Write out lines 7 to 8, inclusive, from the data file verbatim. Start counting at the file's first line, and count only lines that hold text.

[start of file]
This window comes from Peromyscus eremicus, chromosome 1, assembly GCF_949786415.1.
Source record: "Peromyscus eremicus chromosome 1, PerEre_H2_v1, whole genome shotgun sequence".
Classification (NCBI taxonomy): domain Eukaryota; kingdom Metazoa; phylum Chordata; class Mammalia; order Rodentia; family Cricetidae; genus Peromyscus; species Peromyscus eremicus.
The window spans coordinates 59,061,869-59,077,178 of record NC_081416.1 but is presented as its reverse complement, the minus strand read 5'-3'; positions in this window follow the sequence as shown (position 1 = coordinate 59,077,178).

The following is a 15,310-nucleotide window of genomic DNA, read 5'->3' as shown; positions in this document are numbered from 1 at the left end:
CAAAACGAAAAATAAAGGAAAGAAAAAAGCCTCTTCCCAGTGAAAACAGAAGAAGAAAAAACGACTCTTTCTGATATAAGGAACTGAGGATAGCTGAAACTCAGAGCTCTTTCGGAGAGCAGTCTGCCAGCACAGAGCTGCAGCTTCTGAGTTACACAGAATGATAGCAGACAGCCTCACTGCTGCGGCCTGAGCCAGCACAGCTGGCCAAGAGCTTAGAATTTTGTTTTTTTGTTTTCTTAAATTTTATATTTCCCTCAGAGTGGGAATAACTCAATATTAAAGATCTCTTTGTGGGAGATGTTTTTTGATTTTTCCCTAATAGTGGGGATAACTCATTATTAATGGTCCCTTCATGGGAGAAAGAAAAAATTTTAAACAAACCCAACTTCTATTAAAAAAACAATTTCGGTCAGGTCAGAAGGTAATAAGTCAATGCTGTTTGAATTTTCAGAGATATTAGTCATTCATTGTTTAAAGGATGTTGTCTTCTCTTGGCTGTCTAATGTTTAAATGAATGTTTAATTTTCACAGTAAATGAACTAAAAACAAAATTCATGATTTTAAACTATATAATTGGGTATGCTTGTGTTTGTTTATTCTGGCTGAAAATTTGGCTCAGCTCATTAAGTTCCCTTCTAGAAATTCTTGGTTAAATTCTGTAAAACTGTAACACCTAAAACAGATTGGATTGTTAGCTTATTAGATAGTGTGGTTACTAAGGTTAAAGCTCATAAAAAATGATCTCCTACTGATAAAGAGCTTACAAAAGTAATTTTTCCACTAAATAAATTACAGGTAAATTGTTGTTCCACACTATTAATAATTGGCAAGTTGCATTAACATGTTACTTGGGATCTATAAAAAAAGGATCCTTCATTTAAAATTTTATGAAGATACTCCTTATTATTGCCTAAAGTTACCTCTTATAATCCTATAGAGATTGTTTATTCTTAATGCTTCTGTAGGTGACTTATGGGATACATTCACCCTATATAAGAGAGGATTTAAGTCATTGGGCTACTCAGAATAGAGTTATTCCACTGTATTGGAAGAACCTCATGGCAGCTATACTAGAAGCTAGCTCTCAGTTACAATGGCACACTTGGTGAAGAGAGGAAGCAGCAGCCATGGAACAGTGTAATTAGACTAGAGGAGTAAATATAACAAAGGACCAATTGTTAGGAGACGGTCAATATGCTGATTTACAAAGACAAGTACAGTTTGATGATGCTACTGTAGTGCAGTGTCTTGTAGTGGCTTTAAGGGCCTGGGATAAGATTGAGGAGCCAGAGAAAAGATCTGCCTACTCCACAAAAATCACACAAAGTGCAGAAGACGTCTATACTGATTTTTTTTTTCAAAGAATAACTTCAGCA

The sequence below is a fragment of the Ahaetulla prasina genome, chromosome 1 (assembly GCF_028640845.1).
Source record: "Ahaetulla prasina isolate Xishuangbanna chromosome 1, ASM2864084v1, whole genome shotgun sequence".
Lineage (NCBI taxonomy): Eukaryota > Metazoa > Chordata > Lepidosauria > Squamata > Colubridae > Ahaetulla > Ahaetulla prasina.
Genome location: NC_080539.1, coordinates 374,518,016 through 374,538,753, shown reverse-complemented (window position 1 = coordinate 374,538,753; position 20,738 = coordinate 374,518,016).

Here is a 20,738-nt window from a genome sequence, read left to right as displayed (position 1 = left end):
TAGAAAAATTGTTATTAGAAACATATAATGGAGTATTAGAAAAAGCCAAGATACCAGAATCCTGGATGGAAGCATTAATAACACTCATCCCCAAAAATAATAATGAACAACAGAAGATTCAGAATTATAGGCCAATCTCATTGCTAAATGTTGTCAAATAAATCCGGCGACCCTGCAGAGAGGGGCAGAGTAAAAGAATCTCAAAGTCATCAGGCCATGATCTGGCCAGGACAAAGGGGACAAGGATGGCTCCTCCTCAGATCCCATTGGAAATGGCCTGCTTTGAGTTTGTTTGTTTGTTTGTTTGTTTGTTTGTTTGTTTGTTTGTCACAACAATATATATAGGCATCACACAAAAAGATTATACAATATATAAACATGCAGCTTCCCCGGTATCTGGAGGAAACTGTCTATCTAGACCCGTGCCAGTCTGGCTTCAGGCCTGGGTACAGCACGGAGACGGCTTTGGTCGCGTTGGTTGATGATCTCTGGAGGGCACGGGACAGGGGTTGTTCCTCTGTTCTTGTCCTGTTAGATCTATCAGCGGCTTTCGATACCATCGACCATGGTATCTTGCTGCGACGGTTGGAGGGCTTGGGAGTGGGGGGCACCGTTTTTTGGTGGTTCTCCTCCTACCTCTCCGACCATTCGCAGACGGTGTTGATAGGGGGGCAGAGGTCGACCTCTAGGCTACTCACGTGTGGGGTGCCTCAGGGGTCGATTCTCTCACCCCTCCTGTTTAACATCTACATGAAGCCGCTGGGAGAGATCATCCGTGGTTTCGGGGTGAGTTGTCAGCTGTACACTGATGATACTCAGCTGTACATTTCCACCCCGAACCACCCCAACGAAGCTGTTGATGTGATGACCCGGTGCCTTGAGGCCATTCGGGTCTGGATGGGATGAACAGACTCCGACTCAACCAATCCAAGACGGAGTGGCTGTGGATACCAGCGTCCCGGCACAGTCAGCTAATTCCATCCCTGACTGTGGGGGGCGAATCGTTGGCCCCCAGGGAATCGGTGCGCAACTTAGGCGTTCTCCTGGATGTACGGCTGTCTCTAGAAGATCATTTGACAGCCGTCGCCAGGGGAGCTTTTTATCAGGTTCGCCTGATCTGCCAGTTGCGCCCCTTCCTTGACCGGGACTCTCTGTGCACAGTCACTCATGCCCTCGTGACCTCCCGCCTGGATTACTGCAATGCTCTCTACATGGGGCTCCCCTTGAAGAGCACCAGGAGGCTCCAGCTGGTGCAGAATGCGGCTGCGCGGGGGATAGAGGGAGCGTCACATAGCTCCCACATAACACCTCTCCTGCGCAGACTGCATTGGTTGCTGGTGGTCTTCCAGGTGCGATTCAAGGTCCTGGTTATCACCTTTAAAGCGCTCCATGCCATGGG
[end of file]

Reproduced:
The sequence below is a fragment of the Ahaetulla prasina genome, chromosome 1 (assembly GCF_028640845.1).
Source record: "Ahaetulla prasina isolate Xishuangbanna chromosome 1, ASM2864084v1, whole genome shotgun sequence".